Dr. Carr discussed the recent trends in obesity. Currently, close to 70% of adults are overweight and obese and obesity is increasing in younger age groups. We know that Americans are over-consuming energy, but the question remains about the complexities of why. Dr. Carr discussed how the problem of obesity cannot be blamed on one single type of food, such as fructose. He described the different types of high fructose corn syrup and how it is made and pointed out that high fructose corn syrup 42 is actually higher in glucose than fructose.
Dr. Carr described an extensive study he conducted with some of his students that looked at food sources of carbohydrates. The main food sources of carbohydrate in the American diet are grain products and sugar/sweeteners. Wheat is the main grain; we’ve increased our intake of wheat products, which represents an increase in starch, which is glucose. Sugar (sucrose) is the main sugar; we’ve decreased our intake of sugar and increased our intake of corn sweeteners.
Corn sweeteners were introduced in the mid-80s and of all the carbohydrates we eat, they provide three or four times more glucose than fructose. So what has increased the most over the years is glucose, not fructose. So if fructose is not to blame for obesity, then what? We should look at any food source that contributes total energy intake. Total carbohydrate appears to be the main nutrient that has been increasing over the past 40-50 years. Total energy intake has gone up due primarily to carbohydrate intake. Dr. Carr showed us a total energy intake curve over the past 40 years that correlates very closely to the increase in obesity.
A question was raised about how glucose and fructose are metabolized differently by the body. Dr. Carr said that they are handled differently in the body. But he also pointed out that the problem is not fructose intake in general; the problem arises when fructose is consumed in excess (excess being the key word), which goes back to his point about overall energy intake.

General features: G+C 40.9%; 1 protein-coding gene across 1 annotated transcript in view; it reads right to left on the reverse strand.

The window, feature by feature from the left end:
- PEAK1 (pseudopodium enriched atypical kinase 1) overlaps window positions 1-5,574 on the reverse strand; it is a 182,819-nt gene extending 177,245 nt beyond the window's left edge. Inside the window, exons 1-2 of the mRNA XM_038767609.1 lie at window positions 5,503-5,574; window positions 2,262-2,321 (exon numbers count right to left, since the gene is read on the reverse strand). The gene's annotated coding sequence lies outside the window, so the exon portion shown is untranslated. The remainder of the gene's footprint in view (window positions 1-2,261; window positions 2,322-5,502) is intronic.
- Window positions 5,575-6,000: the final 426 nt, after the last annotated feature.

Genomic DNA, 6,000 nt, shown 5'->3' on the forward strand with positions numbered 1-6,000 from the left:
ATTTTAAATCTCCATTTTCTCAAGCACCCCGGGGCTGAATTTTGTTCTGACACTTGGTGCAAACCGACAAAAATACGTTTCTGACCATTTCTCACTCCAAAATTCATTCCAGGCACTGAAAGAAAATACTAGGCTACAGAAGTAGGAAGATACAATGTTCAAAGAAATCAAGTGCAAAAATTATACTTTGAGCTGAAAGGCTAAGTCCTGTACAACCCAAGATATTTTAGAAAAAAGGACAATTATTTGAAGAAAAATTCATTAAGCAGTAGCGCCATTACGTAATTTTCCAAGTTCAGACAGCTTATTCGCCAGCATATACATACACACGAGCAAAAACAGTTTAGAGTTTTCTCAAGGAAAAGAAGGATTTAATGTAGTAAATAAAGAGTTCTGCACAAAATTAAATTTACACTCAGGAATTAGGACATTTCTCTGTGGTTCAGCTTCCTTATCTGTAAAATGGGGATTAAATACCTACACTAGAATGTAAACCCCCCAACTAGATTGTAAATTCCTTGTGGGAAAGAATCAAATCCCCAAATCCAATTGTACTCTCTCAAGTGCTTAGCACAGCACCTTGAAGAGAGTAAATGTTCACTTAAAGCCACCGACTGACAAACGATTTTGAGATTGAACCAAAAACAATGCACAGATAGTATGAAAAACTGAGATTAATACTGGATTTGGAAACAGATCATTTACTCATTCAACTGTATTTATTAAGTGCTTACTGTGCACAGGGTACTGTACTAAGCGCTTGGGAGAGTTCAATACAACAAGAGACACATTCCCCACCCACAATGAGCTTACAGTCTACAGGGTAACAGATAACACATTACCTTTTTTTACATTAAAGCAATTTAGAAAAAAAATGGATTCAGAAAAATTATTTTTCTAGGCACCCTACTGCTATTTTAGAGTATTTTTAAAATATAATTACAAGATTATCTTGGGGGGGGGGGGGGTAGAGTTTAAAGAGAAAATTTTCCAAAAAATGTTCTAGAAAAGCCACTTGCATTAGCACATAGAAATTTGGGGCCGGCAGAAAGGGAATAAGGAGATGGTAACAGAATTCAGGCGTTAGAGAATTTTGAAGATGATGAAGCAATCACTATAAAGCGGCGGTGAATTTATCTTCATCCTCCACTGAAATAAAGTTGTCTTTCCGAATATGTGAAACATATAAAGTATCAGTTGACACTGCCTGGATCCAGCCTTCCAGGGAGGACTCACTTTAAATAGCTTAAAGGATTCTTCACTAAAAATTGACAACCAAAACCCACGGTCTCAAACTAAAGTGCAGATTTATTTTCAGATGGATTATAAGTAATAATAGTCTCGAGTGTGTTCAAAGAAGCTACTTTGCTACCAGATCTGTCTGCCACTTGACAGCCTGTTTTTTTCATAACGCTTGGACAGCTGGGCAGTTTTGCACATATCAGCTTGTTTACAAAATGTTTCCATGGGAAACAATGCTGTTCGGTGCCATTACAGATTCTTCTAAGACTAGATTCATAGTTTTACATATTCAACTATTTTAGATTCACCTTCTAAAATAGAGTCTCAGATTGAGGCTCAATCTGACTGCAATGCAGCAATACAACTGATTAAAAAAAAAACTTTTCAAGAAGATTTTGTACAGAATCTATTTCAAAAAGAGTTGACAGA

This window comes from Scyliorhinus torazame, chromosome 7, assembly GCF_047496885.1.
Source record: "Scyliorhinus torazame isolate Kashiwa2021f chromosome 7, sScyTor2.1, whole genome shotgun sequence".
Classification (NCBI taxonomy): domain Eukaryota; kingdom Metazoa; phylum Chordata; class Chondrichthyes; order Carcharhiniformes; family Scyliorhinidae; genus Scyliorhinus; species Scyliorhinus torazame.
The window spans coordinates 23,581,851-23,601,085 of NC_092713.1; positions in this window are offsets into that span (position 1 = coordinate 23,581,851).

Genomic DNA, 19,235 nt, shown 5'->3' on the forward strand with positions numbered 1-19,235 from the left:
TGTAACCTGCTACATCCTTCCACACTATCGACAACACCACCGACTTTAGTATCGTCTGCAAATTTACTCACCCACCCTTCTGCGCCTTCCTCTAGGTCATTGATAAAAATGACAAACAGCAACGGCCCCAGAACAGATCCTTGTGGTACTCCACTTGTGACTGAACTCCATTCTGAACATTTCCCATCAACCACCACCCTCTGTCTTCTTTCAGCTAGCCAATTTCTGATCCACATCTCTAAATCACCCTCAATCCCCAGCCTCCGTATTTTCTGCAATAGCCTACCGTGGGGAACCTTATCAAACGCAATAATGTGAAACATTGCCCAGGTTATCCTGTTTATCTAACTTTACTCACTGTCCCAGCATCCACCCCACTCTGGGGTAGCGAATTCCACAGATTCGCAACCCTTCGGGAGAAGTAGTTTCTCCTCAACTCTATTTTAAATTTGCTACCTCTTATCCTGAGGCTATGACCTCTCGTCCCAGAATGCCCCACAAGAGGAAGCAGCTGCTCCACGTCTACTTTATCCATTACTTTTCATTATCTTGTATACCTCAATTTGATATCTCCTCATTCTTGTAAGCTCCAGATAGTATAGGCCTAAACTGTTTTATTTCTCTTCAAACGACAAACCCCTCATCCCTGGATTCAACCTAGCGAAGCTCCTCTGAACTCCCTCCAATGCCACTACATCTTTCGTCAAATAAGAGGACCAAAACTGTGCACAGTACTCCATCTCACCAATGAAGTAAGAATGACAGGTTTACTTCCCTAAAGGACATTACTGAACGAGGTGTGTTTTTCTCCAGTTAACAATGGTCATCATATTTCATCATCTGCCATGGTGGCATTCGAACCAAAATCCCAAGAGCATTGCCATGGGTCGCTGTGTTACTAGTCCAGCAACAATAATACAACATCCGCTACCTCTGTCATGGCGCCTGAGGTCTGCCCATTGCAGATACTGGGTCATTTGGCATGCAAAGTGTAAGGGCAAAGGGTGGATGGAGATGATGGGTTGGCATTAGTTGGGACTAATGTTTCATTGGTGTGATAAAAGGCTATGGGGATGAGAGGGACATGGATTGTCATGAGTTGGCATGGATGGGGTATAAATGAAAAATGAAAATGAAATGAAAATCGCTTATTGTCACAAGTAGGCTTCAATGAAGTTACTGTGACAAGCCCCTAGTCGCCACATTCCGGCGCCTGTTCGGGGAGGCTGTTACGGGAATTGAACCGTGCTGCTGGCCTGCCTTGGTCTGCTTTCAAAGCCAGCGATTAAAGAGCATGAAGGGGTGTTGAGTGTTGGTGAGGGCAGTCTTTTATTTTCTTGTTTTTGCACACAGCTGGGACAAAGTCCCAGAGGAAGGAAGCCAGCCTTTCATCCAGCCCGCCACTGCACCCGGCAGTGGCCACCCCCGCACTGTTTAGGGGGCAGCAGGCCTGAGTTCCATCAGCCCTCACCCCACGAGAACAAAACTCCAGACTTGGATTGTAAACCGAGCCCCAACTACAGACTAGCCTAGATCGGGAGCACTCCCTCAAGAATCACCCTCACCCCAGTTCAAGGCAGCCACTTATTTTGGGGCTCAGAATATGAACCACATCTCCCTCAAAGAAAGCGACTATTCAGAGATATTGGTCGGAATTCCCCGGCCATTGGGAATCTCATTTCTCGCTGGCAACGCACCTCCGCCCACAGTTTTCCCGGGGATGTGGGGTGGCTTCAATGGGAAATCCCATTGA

Bottom line- we are consuming more calories than we used to and it’s about total calorie intake including calories from all carbohydrates sources, not just fructose.
Special thanks to Amy Stalp for presentation summary
Hope defined resistant starch as a third type of dietary fiber with benefits of both soluble and insoluble and some unique benefits. There are four types of resistant starch. Americans eat enough carbohydrates, but they are falling short of the recommendations for fiber. There is a need to add functional fiber to foods to help people reach the dietary recommendations for fiber.
Hi-maize resistant starch is made from high amylose corn. It is resistant starch 2 (RS2); it is used in research and is easy to incorporate into foods. It has a unique digestive profile: 40% is digested in the small intestine and 60% is digested in the large intestine (fermentable). Studies have shown that RS2 can increase insulin sensitivity and have positive effects of satiety.
Hope gave some tips for increasing resistant starch at home: sprinkle flax and/or sesame seeds on dry cereals and salad, eat more legumes, choose corn instead of flour tortillas, eat more bananas (under ripe), use whole grain breads and cereals, and substitute Hi-maize for 10-25% of flour in baked good recipes (muffins, quick or yeast breads, cookies, pancakes, waffles).
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Special thanks to Amy Stalp for presentation summary]]>
According to Dr. O’Keefe, the major cause of obesity is affluenza; the causes are debilitating convenience and toxic over-feeding. He believes that humans are not adapted to our current environment and way of eating and that ideally humans should adopt a lifestyle that is closer to the hunter/gatherer pattern of our ancestors. The current American diet consists largely of processed foods; Dr. O’Keefe recommends that we eat closer to nature, including things like plants, berries, nuts, venison, and fish. He suggests an eating pattern of lean protein three times a day, two colors three times a day, and non-caloric beverages. His version of my healthy plate includes two vegetables, one fruit, and one protein.
He also stressed that daily moderate exercise (at least 30 minutes) is very important as it has a detoxifying effect. He stressed the importance of moderate exercise over extreme exercise, such as marathon running, which puts too much trauma on joints and is not good for the heart or bones. His recommendation for exercise is to cross-train and to get deep rest after high-intensity exercise.
Dr. O’Keefe also discussed telomeres, which are stretches of DNA that are found at the ends of chromosomes. Decreasing telomeres is part of the aging process. He mentioned that green tea is associated with longer telomeres, and that drinking it is one of the few healthy ways to increase metabolism.
Special thanks to Amy Stalp for presentation summary]]>